Just give it some time, and it'll be as performant as you expected it to be. Vista could have been XP with Vista-like features, but they wanted to take a different path to create a better architected OS that hopefully will pay off in the future. BTW many of the great features in Vista aren't really noticed since software developers haven't taken advantage of them. Vista was kind of rushed... that's all, it's a good OS though.

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webcivilian
Macs run the same hardware PCs do now, nothing different about it. Each successive windows release was at most 20% slower than the previous with hardware requirements only a little higher. Vista is much slower than any of them and demands hardware requirements at least twice that of XP to run decently, and for what? A few improvements here and there. XP's minimum ram is 256, Vista runs like crap on anything lower than 1 GB, and even then all the Vista lovers insist you need 2 GB. XP with 1GB runs circles around Vista, no matter how much ram you throw at it.

Ubuntu, which you ignored, has many features like that of Vista (including a hardware accelerated UI) but runs about as fast as XP.

I see all these comments over and over again. Don't want to say it but, Macs always had the same hardware as the PCs, infact Macs are PCs and PCs are Macs. Its called a computer. Their's something called an architecture that defines how different part of a system work. Macs were based on the RISC computing architecture whereas PCs are based on Intel's x86 arch.

To come to the point what the person who you quoted meant that Macs target/have a specific set of hardware; meaning they have only a limited number of hardware combination in their system. Results are less incompatible hardware/software, easier driver coding and less work need when designing/code the core OS functions.

Now to your point that XP runs very effeciantly even with less memory compared to Vista. That is true, its also true if you compare Windows 98 to Windows Xp. Another example is a game like Crysis which requires very high hardware resources to be playable. Same can be said with any new program like Photoshop or 3D Studio, they are coded in such a way that they try to use the hardware; for example instructions like SSE4 which are part of the new Intel processors. If you try to run these programs on older machines than obviously the performance is not going to be the same.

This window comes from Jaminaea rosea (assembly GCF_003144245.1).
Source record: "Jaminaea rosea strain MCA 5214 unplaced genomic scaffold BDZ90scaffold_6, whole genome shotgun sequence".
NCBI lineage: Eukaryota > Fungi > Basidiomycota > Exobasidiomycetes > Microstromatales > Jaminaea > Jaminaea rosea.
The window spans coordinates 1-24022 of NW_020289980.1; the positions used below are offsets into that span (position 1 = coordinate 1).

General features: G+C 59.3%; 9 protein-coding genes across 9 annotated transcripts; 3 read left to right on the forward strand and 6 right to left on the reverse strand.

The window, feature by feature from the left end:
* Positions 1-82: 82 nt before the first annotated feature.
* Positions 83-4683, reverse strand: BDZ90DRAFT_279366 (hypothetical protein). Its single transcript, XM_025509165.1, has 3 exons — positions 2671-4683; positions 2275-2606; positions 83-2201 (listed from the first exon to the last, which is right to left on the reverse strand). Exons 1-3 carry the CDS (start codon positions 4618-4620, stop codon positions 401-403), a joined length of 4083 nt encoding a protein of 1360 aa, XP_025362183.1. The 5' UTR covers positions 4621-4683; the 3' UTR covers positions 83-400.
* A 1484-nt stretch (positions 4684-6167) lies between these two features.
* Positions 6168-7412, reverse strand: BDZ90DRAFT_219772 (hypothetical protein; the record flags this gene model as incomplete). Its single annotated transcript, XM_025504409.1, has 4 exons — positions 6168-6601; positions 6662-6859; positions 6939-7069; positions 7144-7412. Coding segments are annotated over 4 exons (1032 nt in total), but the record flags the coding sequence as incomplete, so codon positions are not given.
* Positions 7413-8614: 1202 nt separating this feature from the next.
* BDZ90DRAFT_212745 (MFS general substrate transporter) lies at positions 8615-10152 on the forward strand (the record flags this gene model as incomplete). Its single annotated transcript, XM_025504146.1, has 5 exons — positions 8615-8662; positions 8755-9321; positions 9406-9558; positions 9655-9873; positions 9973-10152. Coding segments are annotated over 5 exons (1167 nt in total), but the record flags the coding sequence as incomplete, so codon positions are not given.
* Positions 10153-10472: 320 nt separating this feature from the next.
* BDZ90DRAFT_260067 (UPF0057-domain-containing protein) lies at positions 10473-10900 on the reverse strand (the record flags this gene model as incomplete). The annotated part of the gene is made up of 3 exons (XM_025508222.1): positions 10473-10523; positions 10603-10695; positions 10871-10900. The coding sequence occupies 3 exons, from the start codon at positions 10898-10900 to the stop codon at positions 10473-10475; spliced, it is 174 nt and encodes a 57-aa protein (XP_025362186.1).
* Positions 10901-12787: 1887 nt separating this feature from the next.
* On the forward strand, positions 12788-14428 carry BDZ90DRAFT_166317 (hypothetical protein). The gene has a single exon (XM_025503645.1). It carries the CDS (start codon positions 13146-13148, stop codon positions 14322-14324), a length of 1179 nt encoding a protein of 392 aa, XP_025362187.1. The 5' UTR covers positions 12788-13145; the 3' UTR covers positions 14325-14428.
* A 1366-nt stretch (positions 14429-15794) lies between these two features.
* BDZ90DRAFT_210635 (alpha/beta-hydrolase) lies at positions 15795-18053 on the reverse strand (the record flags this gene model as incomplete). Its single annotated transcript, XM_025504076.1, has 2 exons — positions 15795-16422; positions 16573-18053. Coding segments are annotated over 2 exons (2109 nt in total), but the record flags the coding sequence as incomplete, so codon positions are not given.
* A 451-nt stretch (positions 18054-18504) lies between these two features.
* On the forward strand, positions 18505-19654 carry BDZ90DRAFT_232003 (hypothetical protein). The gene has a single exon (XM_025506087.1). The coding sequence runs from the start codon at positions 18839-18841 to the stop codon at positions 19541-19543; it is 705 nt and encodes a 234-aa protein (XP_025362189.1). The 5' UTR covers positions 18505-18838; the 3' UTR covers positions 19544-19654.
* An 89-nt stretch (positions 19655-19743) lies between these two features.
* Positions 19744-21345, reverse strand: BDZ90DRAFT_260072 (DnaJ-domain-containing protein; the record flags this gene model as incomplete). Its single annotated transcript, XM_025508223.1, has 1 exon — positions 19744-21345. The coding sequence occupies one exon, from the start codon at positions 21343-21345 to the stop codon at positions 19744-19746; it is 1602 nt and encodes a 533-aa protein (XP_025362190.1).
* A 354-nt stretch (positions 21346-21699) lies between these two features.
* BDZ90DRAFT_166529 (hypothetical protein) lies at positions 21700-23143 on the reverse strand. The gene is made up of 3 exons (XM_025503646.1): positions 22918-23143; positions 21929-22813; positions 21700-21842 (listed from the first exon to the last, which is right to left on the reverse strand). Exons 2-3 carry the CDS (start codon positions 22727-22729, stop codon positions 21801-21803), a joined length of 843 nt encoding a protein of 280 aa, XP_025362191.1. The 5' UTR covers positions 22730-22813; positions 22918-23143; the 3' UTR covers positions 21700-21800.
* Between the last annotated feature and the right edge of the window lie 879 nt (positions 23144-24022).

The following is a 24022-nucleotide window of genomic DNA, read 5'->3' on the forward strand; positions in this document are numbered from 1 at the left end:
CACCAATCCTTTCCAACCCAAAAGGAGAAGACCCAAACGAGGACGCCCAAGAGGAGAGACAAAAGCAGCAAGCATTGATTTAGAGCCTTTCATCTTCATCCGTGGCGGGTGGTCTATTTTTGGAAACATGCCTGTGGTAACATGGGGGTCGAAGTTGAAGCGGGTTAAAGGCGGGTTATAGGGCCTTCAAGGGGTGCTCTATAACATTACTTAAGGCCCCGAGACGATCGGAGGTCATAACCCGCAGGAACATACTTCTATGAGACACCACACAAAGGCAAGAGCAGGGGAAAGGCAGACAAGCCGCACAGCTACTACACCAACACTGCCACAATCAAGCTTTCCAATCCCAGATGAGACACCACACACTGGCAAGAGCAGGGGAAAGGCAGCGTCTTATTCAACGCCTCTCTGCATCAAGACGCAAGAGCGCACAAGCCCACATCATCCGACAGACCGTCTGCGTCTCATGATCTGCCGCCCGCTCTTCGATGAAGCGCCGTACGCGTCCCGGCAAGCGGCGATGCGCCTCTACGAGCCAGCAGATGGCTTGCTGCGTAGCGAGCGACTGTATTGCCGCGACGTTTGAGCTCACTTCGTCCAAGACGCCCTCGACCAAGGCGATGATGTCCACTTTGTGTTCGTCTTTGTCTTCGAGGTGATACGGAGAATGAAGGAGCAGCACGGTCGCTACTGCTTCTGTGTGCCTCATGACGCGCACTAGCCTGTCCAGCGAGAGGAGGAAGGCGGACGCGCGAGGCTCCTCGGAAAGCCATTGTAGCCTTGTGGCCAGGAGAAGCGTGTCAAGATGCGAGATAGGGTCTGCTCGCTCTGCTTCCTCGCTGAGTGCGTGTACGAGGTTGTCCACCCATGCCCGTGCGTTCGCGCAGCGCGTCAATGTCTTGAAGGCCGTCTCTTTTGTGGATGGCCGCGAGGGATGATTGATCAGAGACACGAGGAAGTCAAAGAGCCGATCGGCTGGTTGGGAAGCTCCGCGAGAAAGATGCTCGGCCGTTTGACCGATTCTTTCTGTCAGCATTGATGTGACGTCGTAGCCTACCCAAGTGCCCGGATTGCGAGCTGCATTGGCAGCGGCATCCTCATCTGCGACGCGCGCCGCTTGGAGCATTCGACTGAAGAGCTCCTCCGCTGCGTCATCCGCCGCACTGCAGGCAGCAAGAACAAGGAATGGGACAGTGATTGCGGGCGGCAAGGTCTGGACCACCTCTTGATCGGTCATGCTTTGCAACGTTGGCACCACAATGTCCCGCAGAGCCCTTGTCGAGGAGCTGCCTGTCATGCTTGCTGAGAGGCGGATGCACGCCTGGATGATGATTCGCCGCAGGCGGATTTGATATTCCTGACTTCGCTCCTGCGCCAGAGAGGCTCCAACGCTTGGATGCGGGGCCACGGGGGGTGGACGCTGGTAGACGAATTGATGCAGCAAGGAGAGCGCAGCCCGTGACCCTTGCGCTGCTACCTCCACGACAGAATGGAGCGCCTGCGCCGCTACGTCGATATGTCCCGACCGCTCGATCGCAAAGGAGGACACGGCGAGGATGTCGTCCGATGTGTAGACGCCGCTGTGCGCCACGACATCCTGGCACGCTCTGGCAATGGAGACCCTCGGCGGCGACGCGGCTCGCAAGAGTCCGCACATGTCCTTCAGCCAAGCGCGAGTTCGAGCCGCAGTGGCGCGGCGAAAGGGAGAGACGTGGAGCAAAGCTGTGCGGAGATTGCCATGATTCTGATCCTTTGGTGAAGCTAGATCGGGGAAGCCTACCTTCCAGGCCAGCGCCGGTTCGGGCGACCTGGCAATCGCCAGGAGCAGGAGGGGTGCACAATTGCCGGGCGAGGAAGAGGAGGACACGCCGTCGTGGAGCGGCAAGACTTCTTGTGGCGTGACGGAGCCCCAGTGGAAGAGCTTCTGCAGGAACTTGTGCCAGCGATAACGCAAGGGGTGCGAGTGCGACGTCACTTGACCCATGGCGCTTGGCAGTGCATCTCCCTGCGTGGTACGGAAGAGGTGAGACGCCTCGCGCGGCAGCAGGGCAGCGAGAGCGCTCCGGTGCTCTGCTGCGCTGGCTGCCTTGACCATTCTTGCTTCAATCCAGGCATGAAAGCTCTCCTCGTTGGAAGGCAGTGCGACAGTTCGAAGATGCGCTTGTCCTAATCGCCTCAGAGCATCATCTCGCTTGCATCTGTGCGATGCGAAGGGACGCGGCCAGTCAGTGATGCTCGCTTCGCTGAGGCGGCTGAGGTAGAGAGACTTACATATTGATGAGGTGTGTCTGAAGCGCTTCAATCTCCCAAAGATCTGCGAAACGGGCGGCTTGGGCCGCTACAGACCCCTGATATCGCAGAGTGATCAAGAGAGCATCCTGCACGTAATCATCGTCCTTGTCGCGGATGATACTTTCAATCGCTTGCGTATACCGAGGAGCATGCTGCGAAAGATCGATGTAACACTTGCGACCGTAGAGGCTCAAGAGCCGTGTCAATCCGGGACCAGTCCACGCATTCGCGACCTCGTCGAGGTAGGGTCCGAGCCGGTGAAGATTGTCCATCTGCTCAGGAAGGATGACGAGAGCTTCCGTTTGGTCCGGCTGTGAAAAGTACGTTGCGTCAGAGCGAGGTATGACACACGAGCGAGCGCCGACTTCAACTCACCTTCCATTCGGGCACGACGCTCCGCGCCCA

So newer software are designed/coded to use more resources and really take advantage of the newest of hardware. Its called progression in technology.

Plus look at the problems Leopard is having. And Linux oh my what can I say about Linux, its like still catching up what other companies in the OS space have done long. Linux try to innovate please.

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Gamerhomie
But, overall, as an end-user desktop (even in Linux-land) newer versions over the years generally means higher hardware requirements.

You're right, same goes for a lot of OS. I don't know why it's so hard to understand...

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Danrarbc
i think about that to sometimes, but it's not worth it, vista is terrible right now, it still slower then the old OS. New OS should not be slower, i am sorry, this will never make sense to me.

Every new Windows has been slower. It doesn't have to make sense, it's a fact. If Windows 7 is faster on the same hardware than Vista it'll only be because most of the framework was created on Vista whereas Windows 7 is the refinement of that framework. Though if i had to bet, I'd say that'll be slower too.

And it most certainly isn't 2-3 times slower.

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ANova
Macs run some of the same hardware.... the point he is making is that all macs use the same processor type and mainboard more or less, so in this confined area there would be a lot less problems since there are a lot less variables. Vista is a very very new OS, that has a completely different architecure.... XP was more of an eye candy + 2000 + some other features on top, Vista was modified from the ground up.... (not so much the kernel but everything else i.e. memory handler, virtualization, etc. down at the basic layer). Vista was a huge effort, and yes it's a shame that they restarted their project, missing 3 years in development... sort of.

Just give it some time, and it'll be as performant as you expected it to be. Vista could have been XP with Vista-like features, but they wanted to take a different path to create a better architected OS that hopefully will pay off in the future. BTW many of the great features in Vista aren't really noticed since software developers haven't taken advantage of them. Vista was kind of rushed... that's all, it's a good OS though.